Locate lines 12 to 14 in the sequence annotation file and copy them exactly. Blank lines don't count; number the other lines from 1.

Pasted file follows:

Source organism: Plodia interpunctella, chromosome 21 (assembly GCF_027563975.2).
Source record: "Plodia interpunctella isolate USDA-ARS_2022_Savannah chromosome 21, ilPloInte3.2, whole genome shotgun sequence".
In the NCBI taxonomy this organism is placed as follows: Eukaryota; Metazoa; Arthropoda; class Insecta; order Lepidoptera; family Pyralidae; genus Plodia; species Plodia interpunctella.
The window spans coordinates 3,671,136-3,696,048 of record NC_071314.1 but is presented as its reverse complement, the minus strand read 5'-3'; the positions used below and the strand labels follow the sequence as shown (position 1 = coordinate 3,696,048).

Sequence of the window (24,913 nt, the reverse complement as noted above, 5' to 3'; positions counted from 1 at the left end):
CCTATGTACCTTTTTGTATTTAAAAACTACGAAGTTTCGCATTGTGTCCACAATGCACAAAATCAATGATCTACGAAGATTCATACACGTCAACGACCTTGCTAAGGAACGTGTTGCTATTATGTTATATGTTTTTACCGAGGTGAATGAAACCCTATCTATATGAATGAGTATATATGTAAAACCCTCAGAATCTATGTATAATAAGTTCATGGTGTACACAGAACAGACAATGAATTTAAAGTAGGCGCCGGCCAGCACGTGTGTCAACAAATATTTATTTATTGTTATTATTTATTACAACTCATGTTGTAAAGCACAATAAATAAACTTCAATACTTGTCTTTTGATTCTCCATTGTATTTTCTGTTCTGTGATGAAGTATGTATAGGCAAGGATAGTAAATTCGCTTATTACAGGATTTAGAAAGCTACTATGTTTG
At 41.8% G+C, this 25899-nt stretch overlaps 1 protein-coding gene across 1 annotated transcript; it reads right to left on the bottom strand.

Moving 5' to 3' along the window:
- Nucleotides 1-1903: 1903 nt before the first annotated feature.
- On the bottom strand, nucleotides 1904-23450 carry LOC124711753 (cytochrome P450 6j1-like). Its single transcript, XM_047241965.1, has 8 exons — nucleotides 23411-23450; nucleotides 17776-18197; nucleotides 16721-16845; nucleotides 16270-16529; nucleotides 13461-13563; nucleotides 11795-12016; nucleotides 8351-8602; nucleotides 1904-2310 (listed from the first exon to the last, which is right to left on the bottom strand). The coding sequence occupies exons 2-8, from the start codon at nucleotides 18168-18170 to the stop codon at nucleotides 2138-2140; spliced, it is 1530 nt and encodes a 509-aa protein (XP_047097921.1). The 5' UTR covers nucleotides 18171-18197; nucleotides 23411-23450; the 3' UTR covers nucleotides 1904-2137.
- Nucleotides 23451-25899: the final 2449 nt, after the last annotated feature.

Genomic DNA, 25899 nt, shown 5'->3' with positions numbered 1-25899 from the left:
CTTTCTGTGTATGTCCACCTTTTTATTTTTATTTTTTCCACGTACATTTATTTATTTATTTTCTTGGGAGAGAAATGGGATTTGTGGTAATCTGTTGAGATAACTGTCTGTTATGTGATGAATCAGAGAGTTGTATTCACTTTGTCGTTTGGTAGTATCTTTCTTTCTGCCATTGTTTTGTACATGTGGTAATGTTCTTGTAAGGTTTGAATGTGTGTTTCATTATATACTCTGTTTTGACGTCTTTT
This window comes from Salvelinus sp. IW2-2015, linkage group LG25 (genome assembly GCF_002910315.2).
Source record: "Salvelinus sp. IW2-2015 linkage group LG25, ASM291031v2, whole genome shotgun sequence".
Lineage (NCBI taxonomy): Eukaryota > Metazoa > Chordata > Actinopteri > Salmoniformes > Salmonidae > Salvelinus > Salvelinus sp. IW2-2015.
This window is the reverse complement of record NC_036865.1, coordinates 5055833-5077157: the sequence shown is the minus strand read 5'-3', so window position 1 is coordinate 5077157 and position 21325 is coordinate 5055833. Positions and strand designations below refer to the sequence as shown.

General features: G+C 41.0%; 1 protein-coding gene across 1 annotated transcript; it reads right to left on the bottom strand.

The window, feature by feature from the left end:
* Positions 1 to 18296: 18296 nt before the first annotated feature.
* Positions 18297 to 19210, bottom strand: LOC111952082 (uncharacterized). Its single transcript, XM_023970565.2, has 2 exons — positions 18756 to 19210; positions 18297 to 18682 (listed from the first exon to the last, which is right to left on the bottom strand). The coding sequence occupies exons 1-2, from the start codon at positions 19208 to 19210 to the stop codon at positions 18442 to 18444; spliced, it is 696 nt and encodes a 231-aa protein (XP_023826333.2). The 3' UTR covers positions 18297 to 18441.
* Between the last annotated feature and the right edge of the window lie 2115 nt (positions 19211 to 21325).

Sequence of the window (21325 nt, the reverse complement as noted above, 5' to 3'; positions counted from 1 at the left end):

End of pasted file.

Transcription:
Genomic DNA, 25899 nt, shown 5'->3' with positions numbered 1-25899 from the left:
CTTTCTGTGTATGTCCACCTTTTTATTTTTATTTTTTCCACGTACATTTATTTATTTATTTTCTTGGGAGAGAAATGGGATTTGTGGTAATCTGTTGAGATAACTGTCTGTTATGTGATGAATCAGAGAGTTGTATTCACTTTGTCGTTTGGTAGTATCTTTCTTTCTGCCATTGTTTTGTACATGTGGTAATGTTCTTGTAAGGTTTGAATGTGTGTTTCATTATATACTCTGTTTTGACGTCTTTT
This window comes from Salvelinus sp. IW2-2015, linkage group LG25 (genome assembly GCF_002910315.2).